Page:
Walmart Is Now The Rightful Owner Of Walmart.Horse

The image above represents all of the content ever posted on Walmart.horse. Think about the money wasted on legal fees to have this site taken down the next time the price of bread goes up.

The image above represents all of the content ever posted on Walmart.horse. Think about the money wasted on legal fees to have this site taken down the next time the price of bread goes up.

You’ll have to excuse us if we’re not in the greatest spirits today, as we’re in mourning for the loss of Walmart.horse, the nonsense website that Walmart spent actual time and money to shut down and acquire.

We told you about Walmart.horse back in March after its creator, Jeph Jacques, a source of Questionable Content, was hit with a cease-and-desist order from Walmart’s “Brand Protection” team.

Even though the site was literally nothing other than a photo of a horse crudely overlaid on a picture of a Walmart store and there is no possible way a reasonable human being would think this was something created by the retailer, the letter says the use of the Walmart name “suggests Walmart’’s sponsorship or endorsement of your website and correspondingly, your activities,” and that this infringes on retailer’s trademark “because it weakens the ability of the Walmart mark and domain name to identify a single source, namely Walmart.”

Jacques — who described the site as a “piece of postmodern Dadaism — nonsense-art using found objects” and contended that it was “an obvious parody” which falls under the umbrella of fair use — did not heed the company’s takedown demand and the site remained live and unchanged.

But the Guardian reports that the site so rankled Walmart that it wasted additional time and money by taking its complaint to the World Intellectual Property Organisation and sought to take over Walmart.horse under the WIPO’s Uniform Domain Name Dispute Resolution Policy.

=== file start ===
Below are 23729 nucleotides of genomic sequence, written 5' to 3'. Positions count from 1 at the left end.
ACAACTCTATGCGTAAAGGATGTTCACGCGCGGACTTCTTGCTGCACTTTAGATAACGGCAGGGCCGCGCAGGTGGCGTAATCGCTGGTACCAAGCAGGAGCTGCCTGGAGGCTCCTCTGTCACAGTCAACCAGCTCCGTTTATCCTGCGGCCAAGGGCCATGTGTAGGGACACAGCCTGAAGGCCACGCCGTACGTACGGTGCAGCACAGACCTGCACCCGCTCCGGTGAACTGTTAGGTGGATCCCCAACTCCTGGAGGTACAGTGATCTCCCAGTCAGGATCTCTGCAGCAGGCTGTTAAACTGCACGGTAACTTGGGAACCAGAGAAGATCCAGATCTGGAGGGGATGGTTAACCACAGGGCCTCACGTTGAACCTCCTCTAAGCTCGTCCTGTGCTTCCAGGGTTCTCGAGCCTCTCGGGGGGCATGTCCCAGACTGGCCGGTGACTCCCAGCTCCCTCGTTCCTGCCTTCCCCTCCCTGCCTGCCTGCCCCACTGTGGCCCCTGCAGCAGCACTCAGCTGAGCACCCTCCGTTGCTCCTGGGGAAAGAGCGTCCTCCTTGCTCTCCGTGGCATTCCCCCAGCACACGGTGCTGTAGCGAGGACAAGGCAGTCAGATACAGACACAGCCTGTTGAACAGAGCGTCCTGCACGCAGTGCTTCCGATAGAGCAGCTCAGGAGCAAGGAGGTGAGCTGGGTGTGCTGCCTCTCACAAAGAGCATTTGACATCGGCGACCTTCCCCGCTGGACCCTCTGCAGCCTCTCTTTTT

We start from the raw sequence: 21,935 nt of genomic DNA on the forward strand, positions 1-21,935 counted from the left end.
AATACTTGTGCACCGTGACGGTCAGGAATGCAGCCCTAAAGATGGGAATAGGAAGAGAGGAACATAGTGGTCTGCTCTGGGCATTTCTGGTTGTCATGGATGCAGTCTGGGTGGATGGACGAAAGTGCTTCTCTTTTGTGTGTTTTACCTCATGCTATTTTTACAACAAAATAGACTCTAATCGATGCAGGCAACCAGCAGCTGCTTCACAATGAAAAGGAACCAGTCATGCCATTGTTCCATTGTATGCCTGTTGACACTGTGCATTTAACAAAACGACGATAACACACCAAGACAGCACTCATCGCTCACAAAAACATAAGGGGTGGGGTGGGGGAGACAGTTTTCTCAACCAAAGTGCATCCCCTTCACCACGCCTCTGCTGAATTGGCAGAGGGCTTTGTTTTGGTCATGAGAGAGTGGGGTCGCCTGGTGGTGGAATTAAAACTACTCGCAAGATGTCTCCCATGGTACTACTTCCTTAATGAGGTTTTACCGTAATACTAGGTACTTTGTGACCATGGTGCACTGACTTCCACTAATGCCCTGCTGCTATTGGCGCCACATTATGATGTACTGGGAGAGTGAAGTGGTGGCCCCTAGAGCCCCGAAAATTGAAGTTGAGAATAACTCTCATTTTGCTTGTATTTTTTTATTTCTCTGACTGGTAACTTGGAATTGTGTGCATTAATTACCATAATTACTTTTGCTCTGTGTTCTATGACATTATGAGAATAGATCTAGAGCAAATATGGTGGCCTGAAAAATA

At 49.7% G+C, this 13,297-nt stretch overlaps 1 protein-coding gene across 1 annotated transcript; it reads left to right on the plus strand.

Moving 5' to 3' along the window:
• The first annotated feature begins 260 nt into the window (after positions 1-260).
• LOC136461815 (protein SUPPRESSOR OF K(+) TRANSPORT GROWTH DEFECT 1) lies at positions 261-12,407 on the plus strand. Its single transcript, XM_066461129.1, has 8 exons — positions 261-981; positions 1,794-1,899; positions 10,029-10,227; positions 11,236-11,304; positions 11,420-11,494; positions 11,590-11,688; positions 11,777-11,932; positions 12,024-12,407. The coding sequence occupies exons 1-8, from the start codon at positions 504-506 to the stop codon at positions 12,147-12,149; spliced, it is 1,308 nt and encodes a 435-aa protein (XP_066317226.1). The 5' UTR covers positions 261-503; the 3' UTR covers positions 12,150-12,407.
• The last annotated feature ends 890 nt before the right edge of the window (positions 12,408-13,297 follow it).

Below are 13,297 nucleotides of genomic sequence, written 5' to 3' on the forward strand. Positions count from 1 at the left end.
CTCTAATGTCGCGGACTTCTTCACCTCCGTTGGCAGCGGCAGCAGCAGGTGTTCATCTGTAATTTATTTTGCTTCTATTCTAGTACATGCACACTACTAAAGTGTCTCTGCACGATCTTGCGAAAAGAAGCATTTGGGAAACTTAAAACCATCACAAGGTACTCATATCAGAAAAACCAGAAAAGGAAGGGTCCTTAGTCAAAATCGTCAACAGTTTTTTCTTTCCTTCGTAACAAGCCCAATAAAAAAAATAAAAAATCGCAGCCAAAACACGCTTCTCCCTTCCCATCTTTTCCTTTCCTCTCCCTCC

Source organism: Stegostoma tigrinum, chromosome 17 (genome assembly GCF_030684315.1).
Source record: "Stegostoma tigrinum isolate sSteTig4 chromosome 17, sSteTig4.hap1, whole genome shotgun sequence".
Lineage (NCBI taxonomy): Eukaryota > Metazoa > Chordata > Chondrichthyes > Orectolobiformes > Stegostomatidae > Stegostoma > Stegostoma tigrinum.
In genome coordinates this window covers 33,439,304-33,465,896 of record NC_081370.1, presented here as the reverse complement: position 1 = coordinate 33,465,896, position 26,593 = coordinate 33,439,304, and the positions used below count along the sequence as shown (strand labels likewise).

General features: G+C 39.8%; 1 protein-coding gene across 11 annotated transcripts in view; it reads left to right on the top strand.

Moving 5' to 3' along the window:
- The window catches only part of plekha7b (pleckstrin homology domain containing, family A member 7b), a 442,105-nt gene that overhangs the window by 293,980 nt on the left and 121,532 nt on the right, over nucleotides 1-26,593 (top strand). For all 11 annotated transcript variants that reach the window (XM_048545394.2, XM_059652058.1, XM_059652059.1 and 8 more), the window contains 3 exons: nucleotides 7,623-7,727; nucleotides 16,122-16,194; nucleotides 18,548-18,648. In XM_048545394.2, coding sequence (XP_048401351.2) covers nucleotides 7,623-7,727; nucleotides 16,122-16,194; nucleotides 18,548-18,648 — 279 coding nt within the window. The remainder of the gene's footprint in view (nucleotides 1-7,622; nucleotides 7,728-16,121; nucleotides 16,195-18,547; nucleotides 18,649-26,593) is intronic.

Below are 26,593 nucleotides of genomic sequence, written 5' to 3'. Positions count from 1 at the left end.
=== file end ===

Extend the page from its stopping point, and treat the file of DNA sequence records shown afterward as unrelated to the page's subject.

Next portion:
“The UDRP is a domain name dispute resolution process that was designed to address cybersquatting issues,” trademark lawyer Roberto Ledesma explains to the Guardian. “This is reflected in the elements needed to prevail in a UDRP, which requires that the domain name has been registered in ‘bad faith’ and without rights or legitimate interests in the domain.”

But the matter never actually went before a UDRP panel, as Jacques decided it wasn’t worth fighting Walmart anymore.

And though Walmart.horse does not redirect to Walmart.com, or even a section of Walmart.com related to horses, the Guardian reports that the company is indeed the proud owner of the URL.

Generic top-level domains (like .horse and .bike) are expected to be somewhat of a legal battlefield in the coming years. This is especially true of domains like the new .sucks, which is currently in the process of being doled out to interested buyers. However, anyone looking to register a URL like Walmart.sucks is going to have to pay top dollar.

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  1. RupturedDuck says:

    Walmart will spend millions just to deny a $7,000 fine over an employee death claim. Now they spend money again just because a parody web site just might, kinda, remote chance, be seen as a real Walmart site by an unsuspecting fool.

    What will Walmart do next? Close down a store or two just because their employees wanted to be treated as human beings? You would think they would have an excuse to close a store, maybe like a plumbing problem, or something?